Cryptocurrency investors should absolutely have a detailed understanding of blockchain, the technology that coins are founded on.
Many of us are used to talking about Bitcoin and Ethereum and other top coins as digital forms of money, where we hold one Bitcoin instead of $3500, etc. But the blockchain is a very different idea in some ways – it’s broad and universal in design, and has thousands and thousands of individual use cases.
Think about blockchain as the ‘Swiss Army knife’ of the digital financial world. Experts have long described it by calling it an “immutable ledger” – another way to say this is that the blockchain uses crowdsourced decentralization to prove transactions – there’s no central point of verification, so the transactions are in some ways better documented and more stable, while in other ways, they’re seen as less stable. That’s where you get people saying the blockchain can fight money laundering while other argue that in a very different context, it can accommodate money laundering.
Getting back to blockchain utility, another way to think about blockchain is as the ‘new Internet.’ The original Internet grew out of establishing connections for communications. The blockchain grew out of establishing verifiable connections for transactions. That means that our payment systems will be global and interconnected and quick as lightning, and our banks won’t have to play the middleman nearly as much as they do today.
The blockchain is exciting and compelling for those with their eye on our technological future – with that in mind, investors may be looking for some tangible examples of blockchain working in the markets.
If so, you’re in luck – a company called Reality Shares has created its own blockchain score methodology, based on very concrete criteria with a visual layout that shows you just exactly why a given company has a high blockchain participation score.
Let’s look at some of these companies in detail.
International Business Machines – IBM
IBM ($IBM) is a prime example of a company that is “all in” on crypto.
This company made its bones in the personal computer market, but has now pivoted toward cryptocurrency and blockchain in a big way. IBM achieves a Reality Shares block chain score of 92/100, and as pointed out in a recent Forbes article, this is among top corporate scores in the survey.
Looking at the visual, we see that Reality Shares evaluated the company’s role in the blockchain ecosystem, as well as its research and development, blockchain related patents filed, financial filings, and blockchain projects staged, as well as IBM’s overall blockchain economic impact and membership in related groups.
IBM is working on blockchain as a service models, investing in blockchain projects, and launching industry initiatives based on blockchain technology – and that’s getting noticed by the tech space.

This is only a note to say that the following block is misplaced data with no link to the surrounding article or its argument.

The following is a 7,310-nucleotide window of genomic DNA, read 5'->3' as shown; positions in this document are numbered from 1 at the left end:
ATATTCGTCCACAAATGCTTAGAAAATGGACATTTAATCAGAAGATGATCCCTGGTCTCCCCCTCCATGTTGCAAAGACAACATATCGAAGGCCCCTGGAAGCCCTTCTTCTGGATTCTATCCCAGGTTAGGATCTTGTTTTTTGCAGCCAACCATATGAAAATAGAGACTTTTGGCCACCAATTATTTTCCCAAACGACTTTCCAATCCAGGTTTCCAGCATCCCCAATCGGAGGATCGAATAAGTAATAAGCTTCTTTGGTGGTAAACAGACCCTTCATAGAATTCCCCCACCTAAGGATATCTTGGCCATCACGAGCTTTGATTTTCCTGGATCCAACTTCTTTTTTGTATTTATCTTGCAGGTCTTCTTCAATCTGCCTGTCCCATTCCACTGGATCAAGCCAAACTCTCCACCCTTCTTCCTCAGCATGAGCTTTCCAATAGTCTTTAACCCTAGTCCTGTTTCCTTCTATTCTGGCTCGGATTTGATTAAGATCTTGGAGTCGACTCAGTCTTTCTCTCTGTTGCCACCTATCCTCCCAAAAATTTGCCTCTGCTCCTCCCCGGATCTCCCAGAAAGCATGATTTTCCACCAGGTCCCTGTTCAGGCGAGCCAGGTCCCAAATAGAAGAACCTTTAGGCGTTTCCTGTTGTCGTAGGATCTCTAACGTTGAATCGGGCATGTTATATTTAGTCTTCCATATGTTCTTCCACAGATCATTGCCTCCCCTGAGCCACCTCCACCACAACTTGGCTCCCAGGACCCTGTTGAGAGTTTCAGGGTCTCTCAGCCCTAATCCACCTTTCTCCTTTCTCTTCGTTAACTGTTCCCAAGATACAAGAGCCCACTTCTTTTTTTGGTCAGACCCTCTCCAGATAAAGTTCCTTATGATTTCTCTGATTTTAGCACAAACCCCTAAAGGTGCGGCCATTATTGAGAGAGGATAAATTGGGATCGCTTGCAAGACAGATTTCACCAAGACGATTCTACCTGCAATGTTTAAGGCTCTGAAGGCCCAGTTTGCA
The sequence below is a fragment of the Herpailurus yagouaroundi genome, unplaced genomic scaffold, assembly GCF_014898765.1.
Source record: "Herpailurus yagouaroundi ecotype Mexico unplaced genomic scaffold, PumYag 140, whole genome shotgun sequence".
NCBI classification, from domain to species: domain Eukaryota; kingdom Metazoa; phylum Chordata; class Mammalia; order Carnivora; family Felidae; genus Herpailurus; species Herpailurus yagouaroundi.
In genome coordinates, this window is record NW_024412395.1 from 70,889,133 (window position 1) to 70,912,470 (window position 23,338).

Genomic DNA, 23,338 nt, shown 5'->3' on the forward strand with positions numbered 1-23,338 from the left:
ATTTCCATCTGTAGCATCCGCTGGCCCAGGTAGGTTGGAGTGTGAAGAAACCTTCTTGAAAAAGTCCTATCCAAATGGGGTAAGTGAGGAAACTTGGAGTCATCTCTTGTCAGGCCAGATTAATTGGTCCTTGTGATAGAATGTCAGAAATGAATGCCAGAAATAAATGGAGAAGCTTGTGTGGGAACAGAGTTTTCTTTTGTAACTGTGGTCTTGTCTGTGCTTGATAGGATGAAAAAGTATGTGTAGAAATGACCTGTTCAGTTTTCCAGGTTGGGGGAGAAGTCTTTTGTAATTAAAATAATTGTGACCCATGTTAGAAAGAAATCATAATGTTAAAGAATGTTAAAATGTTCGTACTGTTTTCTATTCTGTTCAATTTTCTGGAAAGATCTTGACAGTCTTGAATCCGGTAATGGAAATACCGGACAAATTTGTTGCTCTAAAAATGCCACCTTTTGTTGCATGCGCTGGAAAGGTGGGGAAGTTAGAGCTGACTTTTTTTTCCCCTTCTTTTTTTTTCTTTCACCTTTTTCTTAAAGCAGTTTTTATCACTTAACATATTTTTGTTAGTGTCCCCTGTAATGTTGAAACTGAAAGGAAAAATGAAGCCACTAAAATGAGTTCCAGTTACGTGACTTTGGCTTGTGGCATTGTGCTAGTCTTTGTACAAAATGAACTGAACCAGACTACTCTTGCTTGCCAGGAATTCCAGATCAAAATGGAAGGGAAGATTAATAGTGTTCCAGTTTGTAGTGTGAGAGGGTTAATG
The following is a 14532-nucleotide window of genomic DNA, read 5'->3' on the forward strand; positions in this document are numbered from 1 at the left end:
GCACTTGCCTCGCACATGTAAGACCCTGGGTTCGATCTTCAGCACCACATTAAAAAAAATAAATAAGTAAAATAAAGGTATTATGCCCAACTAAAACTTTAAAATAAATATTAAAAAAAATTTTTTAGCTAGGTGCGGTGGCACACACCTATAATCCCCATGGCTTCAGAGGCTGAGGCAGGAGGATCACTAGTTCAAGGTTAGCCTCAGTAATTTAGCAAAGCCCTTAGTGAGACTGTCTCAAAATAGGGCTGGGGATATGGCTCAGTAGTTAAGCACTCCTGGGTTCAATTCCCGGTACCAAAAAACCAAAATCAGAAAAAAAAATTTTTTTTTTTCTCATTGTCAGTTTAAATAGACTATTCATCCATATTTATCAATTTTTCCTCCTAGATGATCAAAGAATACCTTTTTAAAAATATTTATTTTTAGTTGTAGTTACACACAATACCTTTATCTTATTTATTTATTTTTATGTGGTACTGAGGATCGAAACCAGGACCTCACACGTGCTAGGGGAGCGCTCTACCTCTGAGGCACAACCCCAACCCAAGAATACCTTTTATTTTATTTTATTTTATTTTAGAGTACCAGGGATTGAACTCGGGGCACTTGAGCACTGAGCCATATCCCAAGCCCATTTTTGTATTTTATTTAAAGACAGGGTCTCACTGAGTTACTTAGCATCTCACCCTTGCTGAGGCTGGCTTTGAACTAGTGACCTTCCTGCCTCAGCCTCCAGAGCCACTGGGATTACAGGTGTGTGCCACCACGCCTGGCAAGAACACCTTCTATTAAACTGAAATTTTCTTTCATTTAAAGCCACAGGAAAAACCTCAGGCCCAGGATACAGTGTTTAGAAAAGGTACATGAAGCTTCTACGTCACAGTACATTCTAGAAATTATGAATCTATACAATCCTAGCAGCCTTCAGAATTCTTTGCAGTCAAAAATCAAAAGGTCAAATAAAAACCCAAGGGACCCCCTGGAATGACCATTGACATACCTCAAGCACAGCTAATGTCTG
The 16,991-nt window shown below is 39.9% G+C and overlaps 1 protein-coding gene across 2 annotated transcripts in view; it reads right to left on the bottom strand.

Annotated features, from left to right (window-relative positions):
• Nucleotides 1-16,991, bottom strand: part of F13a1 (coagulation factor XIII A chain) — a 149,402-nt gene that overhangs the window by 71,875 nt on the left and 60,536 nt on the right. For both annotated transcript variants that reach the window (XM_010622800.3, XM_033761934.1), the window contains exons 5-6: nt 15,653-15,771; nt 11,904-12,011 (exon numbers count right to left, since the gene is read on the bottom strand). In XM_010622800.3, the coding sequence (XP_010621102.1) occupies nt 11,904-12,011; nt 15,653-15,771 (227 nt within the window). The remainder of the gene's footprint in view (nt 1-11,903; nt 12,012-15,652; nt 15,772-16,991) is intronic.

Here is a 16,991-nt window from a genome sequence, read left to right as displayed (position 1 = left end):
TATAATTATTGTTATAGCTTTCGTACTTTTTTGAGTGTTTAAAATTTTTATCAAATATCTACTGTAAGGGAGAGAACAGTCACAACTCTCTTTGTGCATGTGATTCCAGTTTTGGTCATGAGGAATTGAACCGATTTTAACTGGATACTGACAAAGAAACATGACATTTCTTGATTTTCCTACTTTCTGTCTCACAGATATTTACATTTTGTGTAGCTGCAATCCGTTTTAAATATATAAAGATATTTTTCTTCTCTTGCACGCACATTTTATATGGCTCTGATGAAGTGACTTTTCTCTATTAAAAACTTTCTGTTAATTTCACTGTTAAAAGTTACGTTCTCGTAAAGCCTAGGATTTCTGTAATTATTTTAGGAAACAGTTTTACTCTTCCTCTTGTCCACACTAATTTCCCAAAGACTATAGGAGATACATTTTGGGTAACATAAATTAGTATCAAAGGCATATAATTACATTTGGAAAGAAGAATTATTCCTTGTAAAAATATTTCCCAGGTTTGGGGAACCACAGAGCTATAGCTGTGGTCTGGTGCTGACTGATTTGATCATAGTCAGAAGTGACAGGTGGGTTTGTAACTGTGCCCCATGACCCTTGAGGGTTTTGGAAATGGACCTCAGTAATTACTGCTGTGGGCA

Traders might also want to skip to the other side of the world and look at how a Chinese company is building block temperatures a patient. AliBaba ($BABA) achieves a blockchain score of 77 – mainly for its research and development and filed patents, as well as its active use of blockchain models to power projects in its Lynx International logistics division, as well as e-commerce subsidiaries that are using blockchain for promoting food quality.
Close on the heels of AliBaba is Japanese firm Fujitsu (OTCMKTS: FJTSY), which is working with the Japanese Bankers’ Association to promote blockchain technology in the financial sector. The company gets a score of 74 based on institute membership, working blockchain projects and its role in the blockchain ecosystem.
Moving back to the Western community, financial behemoth MasterCard ($MA) also achieves a blockchain score of 69 from Reality Shares – MasterCard’s various blockchain patents are cited, along with the firm’s work in using blockchain to fight lending fraud.
Tech journalists are reporting that MasterCard is creating blockchain application programming interfaces to allow individual developers and development communities to work on other blockchain innovations. This kind of secondary incubation or promotion is another part of MasterCard’s bragging rights when it comes to blockchain participation.
One of the next most highly ranked companies is ING Group in the Netherlands – with a score of 53, this company draws blockchain reputation from its corporate filings and projects like the Easy Trading Connect platform and various blockchain proof of concept projects.
Look in detail at these five companies and their blockchain efforts, and you’ll see some of the same goals repeated time and time again – transparency and anti-fraud innovation – saving on paperwork and expediting transactions – streamlining economies and making economic activity more efficient – and replacing some of the quite obsolete financial methods that we’ve been used to with hard paper money.
All of this is the tip of the iceberg when it comes to what blockchain can do for tomorrow’s financial world, so keep an eye on our ongoing coverage of blockchain and cryptocurrency work around the world and what it means or markets.